The $400 Health Club

There are things that I love about the holidays; the cool weather, the food, the jolly mood everyone is in, and then there are things that I really don’t like; sweating over what to get the nine (yes, nine) people/couples in my life (not including the Secret Santa gift and the sibling gift on my wife’s side). With kids now, there are even more things to love and/or hate about the holidays.

For instance, our kids’ daycare is closed for all major holidays. In the case of Thanksgiving, they were closed understandably on Thursday and Friday, but of course we still have to pay for a full week. Regardless, this means that instead of the kids playing for nine hours with their friends at daycare, they are either strapped in a car on a long trip or stuck in a boring house with people they don’t know and only a handful of toys carefully selected for both portability and creativity, and unable to generally get out and burn off all that energy that keeps them the sane lovable children we all hope they are come the weekend.

As my friend pointed out over at Pantsfreesia, by Sunday afternoon I’ve got that twitchy eye thing going and if the weather is nice, my wife is urging me to get out-of-doors and go do something that doesn’t involve kids. So, long holiday weekends, such as what we just had for Thanksgiving, are especially trying for me even though I love my children with all my heart.

I love em; I just don’t wanna play with them for 96 hours. And it’s not just the playing either. When my oldest son doesn’t go to daycare and burn off steam, he’s a different person. He talks back, he whines over piddly stuff and he just generally isn’t as well behaved as he is when he gets tons of exercise. And for whatever reason, riding bicycles and hitting the ball are poor substitutes for chasing each other around the playground pretending you’re Spider Man trying to knock down the Red Power Ranger. I know this because I played it for ten minutes and I was done, both because it’s physically demanding, and because it’s a tad humiliating for people to see you imitating a three year old making noises that you haven’t made since you were, well, three years old.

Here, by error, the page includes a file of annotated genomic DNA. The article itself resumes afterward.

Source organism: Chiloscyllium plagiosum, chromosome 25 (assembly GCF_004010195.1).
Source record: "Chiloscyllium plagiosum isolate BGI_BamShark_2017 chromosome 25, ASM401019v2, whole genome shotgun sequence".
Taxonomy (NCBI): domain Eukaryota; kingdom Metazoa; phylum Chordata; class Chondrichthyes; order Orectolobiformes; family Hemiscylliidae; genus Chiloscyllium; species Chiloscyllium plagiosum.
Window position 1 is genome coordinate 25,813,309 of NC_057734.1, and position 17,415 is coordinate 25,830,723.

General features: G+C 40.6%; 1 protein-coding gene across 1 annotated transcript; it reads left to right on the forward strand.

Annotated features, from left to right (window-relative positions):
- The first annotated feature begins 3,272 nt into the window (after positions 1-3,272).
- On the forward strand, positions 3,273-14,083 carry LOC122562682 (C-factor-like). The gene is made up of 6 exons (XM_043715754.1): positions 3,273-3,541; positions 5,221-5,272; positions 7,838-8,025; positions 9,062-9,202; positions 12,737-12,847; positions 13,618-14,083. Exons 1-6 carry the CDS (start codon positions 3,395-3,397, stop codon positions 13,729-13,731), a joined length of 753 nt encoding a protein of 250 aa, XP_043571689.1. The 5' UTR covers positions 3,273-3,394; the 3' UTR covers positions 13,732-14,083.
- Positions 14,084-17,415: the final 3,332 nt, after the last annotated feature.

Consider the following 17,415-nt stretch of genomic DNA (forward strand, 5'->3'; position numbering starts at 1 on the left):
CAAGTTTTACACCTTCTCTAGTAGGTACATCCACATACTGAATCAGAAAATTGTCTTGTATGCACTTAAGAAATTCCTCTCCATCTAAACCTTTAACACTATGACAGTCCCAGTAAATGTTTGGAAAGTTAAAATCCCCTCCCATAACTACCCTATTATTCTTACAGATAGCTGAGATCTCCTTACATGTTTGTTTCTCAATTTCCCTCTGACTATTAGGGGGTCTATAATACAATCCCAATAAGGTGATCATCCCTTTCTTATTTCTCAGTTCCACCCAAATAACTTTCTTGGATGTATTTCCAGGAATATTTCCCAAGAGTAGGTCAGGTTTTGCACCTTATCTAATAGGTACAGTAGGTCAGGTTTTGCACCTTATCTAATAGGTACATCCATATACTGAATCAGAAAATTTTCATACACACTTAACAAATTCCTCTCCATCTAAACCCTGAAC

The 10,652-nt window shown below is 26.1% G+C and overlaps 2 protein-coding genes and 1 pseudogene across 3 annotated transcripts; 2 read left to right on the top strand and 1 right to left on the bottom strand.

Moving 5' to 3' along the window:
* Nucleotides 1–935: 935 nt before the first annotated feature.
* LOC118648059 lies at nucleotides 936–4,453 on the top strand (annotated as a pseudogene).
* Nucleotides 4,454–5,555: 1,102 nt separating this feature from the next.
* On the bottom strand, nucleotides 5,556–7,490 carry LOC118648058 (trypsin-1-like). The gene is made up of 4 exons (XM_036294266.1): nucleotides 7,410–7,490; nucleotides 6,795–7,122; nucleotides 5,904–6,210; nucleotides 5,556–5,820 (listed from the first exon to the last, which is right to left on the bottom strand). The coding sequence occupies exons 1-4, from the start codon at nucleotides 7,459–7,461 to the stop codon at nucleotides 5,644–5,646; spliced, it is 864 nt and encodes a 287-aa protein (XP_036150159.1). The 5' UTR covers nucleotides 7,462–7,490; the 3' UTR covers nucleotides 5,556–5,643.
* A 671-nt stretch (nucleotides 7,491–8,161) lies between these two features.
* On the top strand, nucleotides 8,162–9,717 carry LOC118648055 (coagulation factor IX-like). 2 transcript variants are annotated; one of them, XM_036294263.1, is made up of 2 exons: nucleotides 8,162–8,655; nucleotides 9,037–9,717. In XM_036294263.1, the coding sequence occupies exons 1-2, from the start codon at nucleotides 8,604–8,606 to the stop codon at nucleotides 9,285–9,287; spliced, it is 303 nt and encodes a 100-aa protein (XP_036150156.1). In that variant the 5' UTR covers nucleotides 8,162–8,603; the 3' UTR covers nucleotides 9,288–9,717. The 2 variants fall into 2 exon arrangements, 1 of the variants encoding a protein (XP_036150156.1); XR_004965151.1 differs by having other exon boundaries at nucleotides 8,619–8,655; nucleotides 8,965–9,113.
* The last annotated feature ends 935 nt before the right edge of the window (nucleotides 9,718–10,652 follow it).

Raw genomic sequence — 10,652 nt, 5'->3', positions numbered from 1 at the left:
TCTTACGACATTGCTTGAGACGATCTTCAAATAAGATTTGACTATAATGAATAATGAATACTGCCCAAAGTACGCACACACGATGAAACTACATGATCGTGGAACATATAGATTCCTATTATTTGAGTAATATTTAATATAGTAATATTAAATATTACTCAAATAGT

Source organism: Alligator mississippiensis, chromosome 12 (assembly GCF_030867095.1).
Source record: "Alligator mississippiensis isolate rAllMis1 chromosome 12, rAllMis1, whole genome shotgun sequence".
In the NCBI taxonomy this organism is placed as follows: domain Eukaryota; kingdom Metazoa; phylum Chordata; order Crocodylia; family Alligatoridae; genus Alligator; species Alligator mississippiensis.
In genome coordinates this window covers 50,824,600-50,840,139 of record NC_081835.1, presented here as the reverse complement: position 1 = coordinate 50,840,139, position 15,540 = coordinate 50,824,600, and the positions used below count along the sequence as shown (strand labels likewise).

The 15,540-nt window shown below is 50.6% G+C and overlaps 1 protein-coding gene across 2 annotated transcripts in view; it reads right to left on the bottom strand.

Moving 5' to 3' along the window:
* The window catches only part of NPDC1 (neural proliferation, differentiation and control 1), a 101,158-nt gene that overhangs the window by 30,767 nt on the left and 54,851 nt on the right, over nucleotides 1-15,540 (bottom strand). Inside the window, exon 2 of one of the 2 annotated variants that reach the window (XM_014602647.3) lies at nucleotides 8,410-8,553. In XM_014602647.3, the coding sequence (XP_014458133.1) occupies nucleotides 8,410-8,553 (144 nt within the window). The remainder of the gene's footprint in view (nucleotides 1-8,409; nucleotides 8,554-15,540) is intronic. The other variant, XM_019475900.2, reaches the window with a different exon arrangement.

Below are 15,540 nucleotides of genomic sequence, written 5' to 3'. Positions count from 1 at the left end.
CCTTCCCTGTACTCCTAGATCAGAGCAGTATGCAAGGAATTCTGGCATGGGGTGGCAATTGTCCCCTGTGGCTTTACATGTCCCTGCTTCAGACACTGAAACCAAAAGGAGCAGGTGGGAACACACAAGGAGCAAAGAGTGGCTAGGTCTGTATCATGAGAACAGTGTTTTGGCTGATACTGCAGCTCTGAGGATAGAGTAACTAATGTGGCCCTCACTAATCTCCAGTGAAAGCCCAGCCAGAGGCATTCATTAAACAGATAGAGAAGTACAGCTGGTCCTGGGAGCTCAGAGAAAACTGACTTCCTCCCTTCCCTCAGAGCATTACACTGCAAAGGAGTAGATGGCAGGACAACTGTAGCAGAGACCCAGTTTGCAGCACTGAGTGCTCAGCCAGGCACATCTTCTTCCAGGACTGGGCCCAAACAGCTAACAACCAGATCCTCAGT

And no, I never bought into that whole, “Dance as if no one were watching” idea. I mean, someone is always watching and even if they’re your parents, in the back of their head, behind the part of their brain that’s saying, “What a good father,” they are also thinking, “My goodness he looks like a total goober.”

Welcome to parenting.

Beach Trip Deja vu

So my son and I are here on the outskirts of the country’s most popular destination spot—Pigeon Forge, TN. The house is a huge, three-level affair perched precariously (I’m seriously here) on the side of a mountain. The grade is so steep in fact, that halfway below the bottom floor of each house, and the ground, which falls off dramatically, is a catwalk for maintenance people to use to get to the electrical closet located in what might generously be called a basement.

At any rate, the original plan was for my family to spend the night at my mom’s house a mere 20 miles away, but since it’s only my oldest son and I, my mom made such a fuss about our staying for the night that we did. However, this meant that we got last dibs on sleeping arrangements. In this case, last dibs included the top floor, loft area consisting of two twin beds in a “we’ve been married for 15 years and no longer want to be sleeping in the same room” kind of set up. Also sharing this loft is my aunt, and my niece, and then over a half wall is a bedroom where my cousin and her husband are sleeping. So basically, there are six of us sleeping in a loft together.

Normally, this wouldn’t be a big deal except for the fact that the house is made of all wood. I mean, there isn’t a stick of sheetrock anywhere. The walls are wood, the floor is wood and the ceilings are wood. What this amounts to is one giant cavernous noise funnel up to the top floor where we are all sleeping. Last night, when one of us turned over in our noisy bed, the rest of us heard it and were similarly disturbed.

Tonight, despite any arguments to the contrary, my son and I are making the twisty, turny trip over the mountain to my mom’s house where I will sleep in a queen bed, as will my son. We will walk around the house in near-nudity since we won’t have to worry about offending aunts and/or cousins, and we will not worry about snoring or tooting in our sleep, lest we offend those who might be offended.

And then tomorrow morning, we may or may not come back—perhaps opting to rather say goodbye via telephone and loiter around Townsend, TN checking out the Apple Barn and the little train museum. And then, hopefully having worn out my son, I’ll strap him in the car and we’ll hit the road on the way home.

Or, I might freeze my butt off in Gatlinburg tonight looking at the lights cuz I was too stupid to bring a coat. We’ll see.